SEPTEMBER 24, 2008
Barack Obama’s famous change motto is tough to swallow considering his arsenal of economic policy advisers consists of Clinton Administration veterans, including a disgraced Treasury Deputy Secretary ousted for lying to Congress to cover up a record-keeping scandal.
There’s a reason the Illinois senator and his one-time nemesis, the New York senator, are referred to as economic twins; they share the same shady economic advisers that operated the Clinton White House when Hillary was First Lady. She brought them on board for her failed presidential campaign and now Obama swears by them.
Let’s start with Roger Altman, the investment banker and longtime Clinton friend who got booted as Deputy Treasury Secretary in 1994 for illegally intervening in a federal investigation of a failed Arkansas bank with ties to the Clintons. Altman also broke federal rules of confidentiality by giving the Clintons inside information about the probe then lying to a Senate Banking Committee about his illegal actions. At the time Altman headed the Treasury agency (Resolution Trust Corporation) charged with cleaning up the nation’s Savings and Loans crisis.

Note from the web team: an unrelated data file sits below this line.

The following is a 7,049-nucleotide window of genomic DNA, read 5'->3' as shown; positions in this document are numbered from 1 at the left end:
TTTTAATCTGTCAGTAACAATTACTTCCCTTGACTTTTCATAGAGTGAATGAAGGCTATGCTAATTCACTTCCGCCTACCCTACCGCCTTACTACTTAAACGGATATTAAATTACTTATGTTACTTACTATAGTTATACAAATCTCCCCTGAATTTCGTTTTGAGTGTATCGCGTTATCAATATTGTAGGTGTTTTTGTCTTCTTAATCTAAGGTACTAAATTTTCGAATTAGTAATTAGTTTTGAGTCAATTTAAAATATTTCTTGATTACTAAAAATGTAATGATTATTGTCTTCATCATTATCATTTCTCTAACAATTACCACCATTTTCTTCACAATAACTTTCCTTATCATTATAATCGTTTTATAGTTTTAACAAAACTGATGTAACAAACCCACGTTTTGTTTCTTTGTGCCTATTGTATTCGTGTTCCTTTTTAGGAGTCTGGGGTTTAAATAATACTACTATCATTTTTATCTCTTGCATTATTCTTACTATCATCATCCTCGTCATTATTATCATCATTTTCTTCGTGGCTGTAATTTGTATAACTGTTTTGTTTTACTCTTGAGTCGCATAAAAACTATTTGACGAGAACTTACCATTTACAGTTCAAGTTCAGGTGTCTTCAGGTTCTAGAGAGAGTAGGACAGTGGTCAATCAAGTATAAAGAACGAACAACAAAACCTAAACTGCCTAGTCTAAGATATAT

Obama’s senior economic adviser is Lawrence Summers, the former Clinton Treasury Secretary who went on to ruffle feathers as the president of an Ivy League university. Summers, who eventually resigned from that post, publicly said that the shortage of elite female scientists stems from “innate” differences between men and women.
The rest of Obama’s coveted crew includes another Clinton Treasury Secretary and longtime economic adviser, Robert Rubin, who supported tax hikes and spending cuts to reduce the deficit; Laura Tyson, the chief economist during Clinton’s first four years in the White House and Gene Sperling, Clinton’s National Economic Council director and chief economic wonk for Hillary’s primary campaign.
The fact that this Clinton all-star roster is dictating Obama’s economic policy (with the intention of sticking around if he gets elected) makes any sort of change highly unlikely.
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